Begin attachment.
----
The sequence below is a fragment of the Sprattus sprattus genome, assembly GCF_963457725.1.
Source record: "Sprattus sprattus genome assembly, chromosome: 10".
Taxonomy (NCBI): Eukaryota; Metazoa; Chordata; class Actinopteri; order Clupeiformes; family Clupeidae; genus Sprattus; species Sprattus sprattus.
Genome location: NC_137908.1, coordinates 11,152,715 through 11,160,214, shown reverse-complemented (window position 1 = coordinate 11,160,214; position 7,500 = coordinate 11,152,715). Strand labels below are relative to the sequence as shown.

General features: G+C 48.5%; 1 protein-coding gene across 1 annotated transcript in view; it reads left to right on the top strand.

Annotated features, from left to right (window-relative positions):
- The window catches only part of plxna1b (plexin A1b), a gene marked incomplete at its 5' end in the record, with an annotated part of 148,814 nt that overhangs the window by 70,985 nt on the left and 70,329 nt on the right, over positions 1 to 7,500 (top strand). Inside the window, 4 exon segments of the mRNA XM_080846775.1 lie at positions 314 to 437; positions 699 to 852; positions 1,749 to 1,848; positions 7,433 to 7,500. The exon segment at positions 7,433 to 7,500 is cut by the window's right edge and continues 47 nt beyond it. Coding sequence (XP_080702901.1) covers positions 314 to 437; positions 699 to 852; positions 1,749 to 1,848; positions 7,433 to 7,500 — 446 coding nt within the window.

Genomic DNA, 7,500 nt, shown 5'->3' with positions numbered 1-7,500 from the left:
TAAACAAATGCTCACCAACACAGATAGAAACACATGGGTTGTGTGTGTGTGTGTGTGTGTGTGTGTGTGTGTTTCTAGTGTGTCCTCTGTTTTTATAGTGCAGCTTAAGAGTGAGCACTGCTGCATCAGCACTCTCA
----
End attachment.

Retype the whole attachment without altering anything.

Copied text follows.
The sequence below is a fragment of the Sprattus sprattus genome, assembly GCF_963457725.1.
Source record: "Sprattus sprattus genome assembly, chromosome: 10".
Taxonomy (NCBI): Eukaryota; Metazoa; Chordata; class Actinopteri; order Clupeiformes; family Clupeidae; genus Sprattus; species Sprattus sprattus.
Genome location: NC_137908.1, coordinates 11,152,715 through 11,160,214, shown reverse-complemented (window position 1 = coordinate 11,160,214; position 7,500 = coordinate 11,152,715). Strand labels below are relative to the sequence as shown.

General features: G+C 48.5%; 1 protein-coding gene across 1 annotated transcript in view; it reads left to right on the top strand.

Annotated features, from left to right (window-relative positions):
- The window catches only part of plxna1b (plexin A1b), a gene marked incomplete at its 5' end in the record, with an annotated part of 148,814 nt that overhangs the window by 70,985 nt on the left and 70,329 nt on the right, over positions 1 to 7,500 (top strand). Inside the window, 4 exon segments of the mRNA XM_080846775.1 lie at positions 314 to 437; positions 699 to 852; positions 1,749 to 1,848; positions 7,433 to 7,500. The exon segment at positions 7,433 to 7,500 is cut by the window's right edge and continues 47 nt beyond it. Coding sequence (XP_080702901.1) covers positions 314 to 437; positions 699 to 852; positions 1,749 to 1,848; positions 7,433 to 7,500 — 446 coding nt within the window.

Genomic DNA, 7,500 nt, shown 5'->3' with positions numbered 1-7,500 from the left:
TAAACAAATGCTCACCAACACAGATAGAAACACATGGGTTGTGTGTGTGTGTGTGTGTGTGTGTGTGTGTGTTTCTAGTGTGTCCTCTGTTTTTATAGTGCAGCTTAAGAGTGAGCACTGCTGCATCAGCACTCTCA